Kids & Family

Rare ‘handsome’ tiger arrives at Chester Zoo to save his species

Daisy Jackson Daisy Jackson - 2nd August 2022

Chester Zoo has welcomed a new male tiger as part of their mission to protect his species from extinction.

‘Handsome’ Dash has been chosen through the breeding programme for his genetic match with the zoo’s female tiger Kasarna.

Dash is a Sumatran tiger, one of the rarest big cats on the planet, with as few as 400 in the wild.

The three-year-old big cat has travelled from Fota Wildlife Park in Ireland to hopefully hit it off and mate with Kasarna, who was born at Chester Zoo in 2015.

The critically-endangered tiger is described by Chester Zoo staff as ‘handsome and confident’.


In the wild, the tigers are only found on the island of Sumatra in Indonesia, where as little as 7% of its original habitat remains.

Sumatran tigers are excellent swimmers thanks to their webbed paws, and have stripes that are closer together than most other species of the big cat.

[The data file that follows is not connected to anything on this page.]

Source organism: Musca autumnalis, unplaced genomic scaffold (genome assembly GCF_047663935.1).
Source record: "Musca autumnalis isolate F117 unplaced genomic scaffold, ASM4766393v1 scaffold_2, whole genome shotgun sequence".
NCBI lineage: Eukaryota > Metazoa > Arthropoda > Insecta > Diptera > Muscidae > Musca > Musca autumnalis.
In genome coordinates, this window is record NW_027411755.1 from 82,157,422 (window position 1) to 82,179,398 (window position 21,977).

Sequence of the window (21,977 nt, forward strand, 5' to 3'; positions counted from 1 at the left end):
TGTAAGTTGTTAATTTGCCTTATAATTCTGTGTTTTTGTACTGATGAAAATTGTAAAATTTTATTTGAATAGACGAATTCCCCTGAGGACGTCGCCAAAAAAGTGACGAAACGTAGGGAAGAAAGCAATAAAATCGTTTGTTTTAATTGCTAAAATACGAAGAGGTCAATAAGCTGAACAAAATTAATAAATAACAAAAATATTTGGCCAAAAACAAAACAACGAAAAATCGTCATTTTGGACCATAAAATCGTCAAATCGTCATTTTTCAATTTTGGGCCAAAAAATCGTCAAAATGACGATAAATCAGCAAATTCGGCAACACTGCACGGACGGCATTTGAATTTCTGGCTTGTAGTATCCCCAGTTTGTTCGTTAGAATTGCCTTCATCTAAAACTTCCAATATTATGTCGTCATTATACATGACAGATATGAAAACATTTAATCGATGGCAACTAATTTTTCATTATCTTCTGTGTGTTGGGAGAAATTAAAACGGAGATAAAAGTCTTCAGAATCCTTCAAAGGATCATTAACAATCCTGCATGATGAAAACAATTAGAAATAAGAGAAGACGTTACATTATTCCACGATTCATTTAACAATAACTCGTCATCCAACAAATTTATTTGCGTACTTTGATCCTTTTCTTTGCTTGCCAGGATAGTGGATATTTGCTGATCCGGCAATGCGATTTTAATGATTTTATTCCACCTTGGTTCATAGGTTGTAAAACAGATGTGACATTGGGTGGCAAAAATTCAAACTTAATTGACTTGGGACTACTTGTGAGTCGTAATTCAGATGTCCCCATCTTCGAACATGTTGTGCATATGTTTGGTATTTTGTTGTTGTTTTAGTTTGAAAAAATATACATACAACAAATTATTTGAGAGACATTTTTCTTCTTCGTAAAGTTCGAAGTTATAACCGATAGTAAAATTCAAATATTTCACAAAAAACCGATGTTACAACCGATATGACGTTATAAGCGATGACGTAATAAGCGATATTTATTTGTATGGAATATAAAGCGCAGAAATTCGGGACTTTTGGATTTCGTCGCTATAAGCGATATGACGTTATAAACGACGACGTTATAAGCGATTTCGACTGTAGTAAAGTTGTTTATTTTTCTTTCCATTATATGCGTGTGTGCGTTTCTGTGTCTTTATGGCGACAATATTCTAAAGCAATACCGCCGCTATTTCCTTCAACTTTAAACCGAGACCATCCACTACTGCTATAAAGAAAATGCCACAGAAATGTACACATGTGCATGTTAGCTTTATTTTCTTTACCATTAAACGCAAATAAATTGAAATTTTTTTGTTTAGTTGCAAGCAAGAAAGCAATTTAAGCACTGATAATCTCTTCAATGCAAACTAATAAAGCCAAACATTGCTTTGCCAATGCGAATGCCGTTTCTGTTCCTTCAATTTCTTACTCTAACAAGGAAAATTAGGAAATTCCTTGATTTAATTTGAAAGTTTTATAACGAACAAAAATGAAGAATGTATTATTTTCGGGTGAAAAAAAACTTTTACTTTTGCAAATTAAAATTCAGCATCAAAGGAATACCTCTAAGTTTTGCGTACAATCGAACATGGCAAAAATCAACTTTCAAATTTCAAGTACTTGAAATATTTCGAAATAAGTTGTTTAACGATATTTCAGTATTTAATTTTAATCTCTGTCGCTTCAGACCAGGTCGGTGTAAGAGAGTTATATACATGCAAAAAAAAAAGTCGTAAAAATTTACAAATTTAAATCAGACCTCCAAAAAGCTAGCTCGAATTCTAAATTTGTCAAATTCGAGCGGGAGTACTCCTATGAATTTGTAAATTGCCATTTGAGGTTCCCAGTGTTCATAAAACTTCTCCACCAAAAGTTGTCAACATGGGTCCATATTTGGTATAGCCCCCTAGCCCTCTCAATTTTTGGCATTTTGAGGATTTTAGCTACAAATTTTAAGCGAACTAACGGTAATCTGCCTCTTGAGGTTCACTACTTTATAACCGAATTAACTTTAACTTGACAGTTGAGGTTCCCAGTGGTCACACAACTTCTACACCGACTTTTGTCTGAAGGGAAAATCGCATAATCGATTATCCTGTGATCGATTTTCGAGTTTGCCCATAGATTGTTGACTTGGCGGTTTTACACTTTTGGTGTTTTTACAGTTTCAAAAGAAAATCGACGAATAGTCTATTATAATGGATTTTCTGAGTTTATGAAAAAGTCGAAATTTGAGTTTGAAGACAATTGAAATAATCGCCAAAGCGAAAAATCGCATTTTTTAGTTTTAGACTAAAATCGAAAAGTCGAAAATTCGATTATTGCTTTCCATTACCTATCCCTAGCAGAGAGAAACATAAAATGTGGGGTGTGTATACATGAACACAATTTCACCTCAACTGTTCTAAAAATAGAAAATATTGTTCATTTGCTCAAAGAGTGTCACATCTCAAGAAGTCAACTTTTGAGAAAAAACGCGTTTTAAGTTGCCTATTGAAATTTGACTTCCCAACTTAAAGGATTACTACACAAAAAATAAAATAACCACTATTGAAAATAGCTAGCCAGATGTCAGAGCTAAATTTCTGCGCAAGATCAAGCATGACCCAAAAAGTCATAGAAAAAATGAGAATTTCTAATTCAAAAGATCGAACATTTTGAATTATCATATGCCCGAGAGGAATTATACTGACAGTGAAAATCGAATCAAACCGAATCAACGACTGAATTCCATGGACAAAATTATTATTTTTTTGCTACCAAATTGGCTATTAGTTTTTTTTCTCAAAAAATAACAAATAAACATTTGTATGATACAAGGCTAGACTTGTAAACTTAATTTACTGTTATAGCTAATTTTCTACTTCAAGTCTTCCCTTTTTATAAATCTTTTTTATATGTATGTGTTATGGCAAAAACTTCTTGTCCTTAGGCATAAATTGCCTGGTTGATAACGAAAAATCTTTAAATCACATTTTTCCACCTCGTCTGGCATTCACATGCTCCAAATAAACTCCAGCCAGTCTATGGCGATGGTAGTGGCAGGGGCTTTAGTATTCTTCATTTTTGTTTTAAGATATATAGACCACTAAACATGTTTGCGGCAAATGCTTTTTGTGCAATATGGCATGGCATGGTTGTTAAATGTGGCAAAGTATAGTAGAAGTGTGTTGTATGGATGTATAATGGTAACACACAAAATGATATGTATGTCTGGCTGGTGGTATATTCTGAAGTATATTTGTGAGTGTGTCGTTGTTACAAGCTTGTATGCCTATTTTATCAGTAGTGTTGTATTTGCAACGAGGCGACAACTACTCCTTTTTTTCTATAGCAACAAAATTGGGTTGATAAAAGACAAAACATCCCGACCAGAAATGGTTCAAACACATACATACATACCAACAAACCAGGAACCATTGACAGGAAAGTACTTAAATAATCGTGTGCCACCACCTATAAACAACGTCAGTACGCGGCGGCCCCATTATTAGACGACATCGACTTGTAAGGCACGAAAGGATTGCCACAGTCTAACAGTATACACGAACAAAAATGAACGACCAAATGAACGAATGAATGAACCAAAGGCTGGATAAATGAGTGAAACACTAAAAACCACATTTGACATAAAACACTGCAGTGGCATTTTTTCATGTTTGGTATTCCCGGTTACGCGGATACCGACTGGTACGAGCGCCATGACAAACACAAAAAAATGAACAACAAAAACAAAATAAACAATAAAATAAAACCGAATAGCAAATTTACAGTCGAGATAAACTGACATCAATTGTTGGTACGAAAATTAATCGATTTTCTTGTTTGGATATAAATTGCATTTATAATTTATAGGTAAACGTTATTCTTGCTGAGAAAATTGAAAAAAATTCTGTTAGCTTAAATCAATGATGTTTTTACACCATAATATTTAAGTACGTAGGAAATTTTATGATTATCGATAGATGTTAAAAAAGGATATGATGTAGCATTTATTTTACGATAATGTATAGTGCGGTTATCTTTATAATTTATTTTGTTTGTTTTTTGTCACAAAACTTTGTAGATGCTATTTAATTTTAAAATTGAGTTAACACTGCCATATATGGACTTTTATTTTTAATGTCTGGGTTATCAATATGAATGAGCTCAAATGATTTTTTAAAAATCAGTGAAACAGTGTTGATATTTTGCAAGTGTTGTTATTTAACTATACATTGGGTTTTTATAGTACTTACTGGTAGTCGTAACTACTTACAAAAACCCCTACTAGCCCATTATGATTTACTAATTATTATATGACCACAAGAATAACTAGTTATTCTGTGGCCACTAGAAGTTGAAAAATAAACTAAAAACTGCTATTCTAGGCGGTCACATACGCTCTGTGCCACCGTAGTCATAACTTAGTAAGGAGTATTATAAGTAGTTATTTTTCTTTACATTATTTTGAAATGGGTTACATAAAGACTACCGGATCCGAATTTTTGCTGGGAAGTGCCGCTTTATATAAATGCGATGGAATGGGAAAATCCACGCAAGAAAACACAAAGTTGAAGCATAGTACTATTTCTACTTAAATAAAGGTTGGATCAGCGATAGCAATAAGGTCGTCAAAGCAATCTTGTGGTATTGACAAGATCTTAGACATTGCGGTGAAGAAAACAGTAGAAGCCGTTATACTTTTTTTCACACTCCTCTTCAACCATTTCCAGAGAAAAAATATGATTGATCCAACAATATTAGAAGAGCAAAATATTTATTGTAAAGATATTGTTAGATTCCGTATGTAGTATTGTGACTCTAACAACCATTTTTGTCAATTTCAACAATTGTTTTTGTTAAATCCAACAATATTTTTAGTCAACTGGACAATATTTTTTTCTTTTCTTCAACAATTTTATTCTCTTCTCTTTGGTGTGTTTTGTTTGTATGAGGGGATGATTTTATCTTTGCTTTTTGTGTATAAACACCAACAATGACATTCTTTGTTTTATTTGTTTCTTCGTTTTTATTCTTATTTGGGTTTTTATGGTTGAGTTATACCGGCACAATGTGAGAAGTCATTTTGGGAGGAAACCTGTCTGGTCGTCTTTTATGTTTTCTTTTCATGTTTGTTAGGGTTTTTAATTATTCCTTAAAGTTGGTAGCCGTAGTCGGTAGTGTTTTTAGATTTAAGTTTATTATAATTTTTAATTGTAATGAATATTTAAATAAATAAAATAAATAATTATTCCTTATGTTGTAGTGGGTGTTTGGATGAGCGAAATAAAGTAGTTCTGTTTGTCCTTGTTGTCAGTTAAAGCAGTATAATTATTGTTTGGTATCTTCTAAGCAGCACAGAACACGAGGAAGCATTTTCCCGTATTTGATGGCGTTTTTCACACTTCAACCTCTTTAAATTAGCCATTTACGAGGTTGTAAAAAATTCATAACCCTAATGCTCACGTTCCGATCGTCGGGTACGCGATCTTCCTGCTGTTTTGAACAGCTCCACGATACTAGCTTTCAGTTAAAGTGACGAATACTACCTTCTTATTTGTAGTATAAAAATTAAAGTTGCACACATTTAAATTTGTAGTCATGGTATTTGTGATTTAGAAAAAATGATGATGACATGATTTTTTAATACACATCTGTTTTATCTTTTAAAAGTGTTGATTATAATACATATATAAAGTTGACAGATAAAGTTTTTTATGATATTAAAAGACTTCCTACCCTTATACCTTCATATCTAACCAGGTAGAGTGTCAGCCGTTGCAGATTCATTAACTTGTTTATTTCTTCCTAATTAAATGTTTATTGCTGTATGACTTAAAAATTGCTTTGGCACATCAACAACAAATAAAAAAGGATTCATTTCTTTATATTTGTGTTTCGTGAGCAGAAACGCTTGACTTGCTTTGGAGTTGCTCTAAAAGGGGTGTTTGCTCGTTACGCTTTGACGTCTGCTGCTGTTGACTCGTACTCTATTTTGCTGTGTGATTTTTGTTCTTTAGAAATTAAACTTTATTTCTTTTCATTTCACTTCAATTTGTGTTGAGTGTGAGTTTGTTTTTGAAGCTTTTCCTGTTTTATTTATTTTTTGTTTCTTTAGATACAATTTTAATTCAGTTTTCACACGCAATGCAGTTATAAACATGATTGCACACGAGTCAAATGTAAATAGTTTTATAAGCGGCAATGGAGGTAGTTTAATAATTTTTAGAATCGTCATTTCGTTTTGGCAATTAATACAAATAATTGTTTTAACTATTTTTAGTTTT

Mike Jordan, director of Animals and Plants at Chester Zoo, said: “Dash is a handsome, confident young tiger and he’s quickly settled into his new surroundings. He’s been carefully matched with female tiger Kasarna, based on his age, character and his genetics, and we’re hopeful that they’ll soon strike up a close bond and, one day, go on to have cubs.

Read more: Chester Zoo to stay open after hours so you can see the nocturnal animals

“Sumatran tigers are exceptionally rare and, sadly, their wild population continues to feel enormous pressure from mass-scale habitat loss, poaching and human-tiger conflict.


“Their prospect of survival is hanging by a thread and the endangered species breeding programme, run by Europe’s leading conservation zoos, is a vitally important part of the international effort to ensure these magnificent animals are here for generations to come. Every single cub could be critical to its future.

“Without conservation efforts like these, the future for the Sumatran tiger may soon look similar to that of Javan, Caspian and Balinese tigers, which heartbreakingly are all now extinct. We have it in our power not to let that happen and we’re going to do everything we can to ensure it doesn’t.”

Featured image: Chester Zoo